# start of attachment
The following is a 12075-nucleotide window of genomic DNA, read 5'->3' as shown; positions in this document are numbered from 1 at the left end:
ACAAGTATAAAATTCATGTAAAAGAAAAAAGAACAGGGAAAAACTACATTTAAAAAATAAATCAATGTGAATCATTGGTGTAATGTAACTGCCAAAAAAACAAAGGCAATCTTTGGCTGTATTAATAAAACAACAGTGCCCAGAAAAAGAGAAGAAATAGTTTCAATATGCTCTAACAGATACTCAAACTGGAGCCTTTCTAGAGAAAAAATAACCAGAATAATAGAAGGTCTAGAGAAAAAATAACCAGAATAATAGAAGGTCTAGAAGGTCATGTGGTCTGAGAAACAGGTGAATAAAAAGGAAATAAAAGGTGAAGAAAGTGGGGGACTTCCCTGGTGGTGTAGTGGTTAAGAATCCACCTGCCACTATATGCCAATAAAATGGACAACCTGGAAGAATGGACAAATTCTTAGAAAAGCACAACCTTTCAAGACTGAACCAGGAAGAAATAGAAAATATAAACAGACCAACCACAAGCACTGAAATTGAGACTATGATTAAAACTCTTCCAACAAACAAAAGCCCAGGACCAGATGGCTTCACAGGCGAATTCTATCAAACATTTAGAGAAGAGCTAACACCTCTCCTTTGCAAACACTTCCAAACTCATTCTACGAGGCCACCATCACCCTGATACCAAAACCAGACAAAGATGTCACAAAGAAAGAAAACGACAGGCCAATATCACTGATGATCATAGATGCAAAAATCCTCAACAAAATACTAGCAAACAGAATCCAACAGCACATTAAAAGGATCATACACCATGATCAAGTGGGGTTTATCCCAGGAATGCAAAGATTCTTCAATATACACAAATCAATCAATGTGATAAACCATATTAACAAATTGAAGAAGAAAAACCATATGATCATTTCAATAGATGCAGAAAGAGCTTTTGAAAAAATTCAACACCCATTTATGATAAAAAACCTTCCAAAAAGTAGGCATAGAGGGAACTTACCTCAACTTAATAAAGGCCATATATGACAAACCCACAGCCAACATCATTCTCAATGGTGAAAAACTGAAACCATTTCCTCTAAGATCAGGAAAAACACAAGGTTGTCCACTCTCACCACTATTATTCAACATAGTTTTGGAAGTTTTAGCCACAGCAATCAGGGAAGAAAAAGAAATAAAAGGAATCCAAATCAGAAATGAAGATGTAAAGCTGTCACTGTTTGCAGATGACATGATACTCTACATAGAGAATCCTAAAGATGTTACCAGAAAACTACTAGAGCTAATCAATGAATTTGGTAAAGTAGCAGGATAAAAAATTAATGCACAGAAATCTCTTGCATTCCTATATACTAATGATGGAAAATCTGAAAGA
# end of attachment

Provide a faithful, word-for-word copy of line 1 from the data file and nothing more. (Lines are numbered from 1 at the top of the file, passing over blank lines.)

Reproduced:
The following is a 12075-nucleotide window of genomic DNA, read 5'->3' as shown; positions in this document are numbered from 1 at the left end: